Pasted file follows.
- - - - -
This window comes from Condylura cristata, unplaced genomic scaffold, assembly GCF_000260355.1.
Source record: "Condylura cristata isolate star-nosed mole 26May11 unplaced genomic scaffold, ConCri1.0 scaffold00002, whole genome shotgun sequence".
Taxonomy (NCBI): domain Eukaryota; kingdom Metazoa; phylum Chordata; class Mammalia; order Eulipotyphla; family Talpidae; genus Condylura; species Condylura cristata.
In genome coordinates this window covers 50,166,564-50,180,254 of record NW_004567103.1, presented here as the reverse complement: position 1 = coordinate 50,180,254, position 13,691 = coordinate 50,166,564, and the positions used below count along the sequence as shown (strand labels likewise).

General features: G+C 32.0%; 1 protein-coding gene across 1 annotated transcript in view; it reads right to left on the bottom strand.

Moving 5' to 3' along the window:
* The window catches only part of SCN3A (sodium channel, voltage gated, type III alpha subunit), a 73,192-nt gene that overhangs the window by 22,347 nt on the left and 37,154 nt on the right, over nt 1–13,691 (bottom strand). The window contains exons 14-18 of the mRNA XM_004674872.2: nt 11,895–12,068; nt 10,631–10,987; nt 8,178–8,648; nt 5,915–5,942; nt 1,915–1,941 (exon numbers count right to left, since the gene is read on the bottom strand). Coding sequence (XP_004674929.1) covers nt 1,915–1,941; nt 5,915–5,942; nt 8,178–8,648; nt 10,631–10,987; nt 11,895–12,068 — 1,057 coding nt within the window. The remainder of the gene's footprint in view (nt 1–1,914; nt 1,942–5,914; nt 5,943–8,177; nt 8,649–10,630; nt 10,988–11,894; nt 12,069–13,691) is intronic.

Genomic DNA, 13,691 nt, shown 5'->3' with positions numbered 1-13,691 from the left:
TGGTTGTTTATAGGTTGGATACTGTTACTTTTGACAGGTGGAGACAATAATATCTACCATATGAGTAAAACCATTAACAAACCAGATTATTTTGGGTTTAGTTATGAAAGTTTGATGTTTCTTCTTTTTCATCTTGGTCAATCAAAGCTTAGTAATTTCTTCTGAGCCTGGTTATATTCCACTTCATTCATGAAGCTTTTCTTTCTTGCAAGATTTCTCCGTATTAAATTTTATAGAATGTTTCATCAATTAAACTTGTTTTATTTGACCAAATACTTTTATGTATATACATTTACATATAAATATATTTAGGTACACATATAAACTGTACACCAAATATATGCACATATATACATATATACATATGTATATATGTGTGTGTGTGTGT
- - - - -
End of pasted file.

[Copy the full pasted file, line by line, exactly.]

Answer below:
This window comes from Condylura cristata, unplaced genomic scaffold, assembly GCF_000260355.1.
Source record: "Condylura cristata isolate star-nosed mole 26May11 unplaced genomic scaffold, ConCri1.0 scaffold00002, whole genome shotgun sequence".
Taxonomy (NCBI): domain Eukaryota; kingdom Metazoa; phylum Chordata; class Mammalia; order Eulipotyphla; family Talpidae; genus Condylura; species Condylura cristata.
In genome coordinates this window covers 50,166,564-50,180,254 of record NW_004567103.1, presented here as the reverse complement: position 1 = coordinate 50,180,254, position 13,691 = coordinate 50,166,564, and the positions used below count along the sequence as shown (strand labels likewise).

General features: G+C 32.0%; 1 protein-coding gene across 1 annotated transcript in view; it reads right to left on the bottom strand.

Moving 5' to 3' along the window:
* The window catches only part of SCN3A (sodium channel, voltage gated, type III alpha subunit), a 73,192-nt gene that overhangs the window by 22,347 nt on the left and 37,154 nt on the right, over nt 1–13,691 (bottom strand). The window contains exons 14-18 of the mRNA XM_004674872.2: nt 11,895–12,068; nt 10,631–10,987; nt 8,178–8,648; nt 5,915–5,942; nt 1,915–1,941 (exon numbers count right to left, since the gene is read on the bottom strand). Coding sequence (XP_004674929.1) covers nt 1,915–1,941; nt 5,915–5,942; nt 8,178–8,648; nt 10,631–10,987; nt 11,895–12,068 — 1,057 coding nt within the window. The remainder of the gene's footprint in view (nt 1–1,914; nt 1,942–5,914; nt 5,943–8,177; nt 8,649–10,630; nt 10,988–11,894; nt 12,069–13,691) is intronic.

Genomic DNA, 13,691 nt, shown 5'->3' with positions numbered 1-13,691 from the left:
TGGTTGTTTATAGGTTGGATACTGTTACTTTTGACAGGTGGAGACAATAATATCTACCATATGAGTAAAACCATTAACAAACCAGATTATTTTGGGTTTAGTTATGAAAGTTTGATGTTTCTTCTTTTTCATCTTGGTCAATCAAAGCTTAGTAATTTCTTCTGAGCCTGGTTATATTCCACTTCATTCATGAAGCTTTTCTTTCTTGCAAGATTTCTCCGTATTAAATTTTATAGAATGTTTCATCAATTAAACTTGTTTTATTTGACCAAATACTTTTATGTATATACATTTACATATAAATATATTTAGGTACACATATAAACTGTACACCAAATATATGCACATATATACATATATACATATGTATATATGTGTGTGTGTGTGT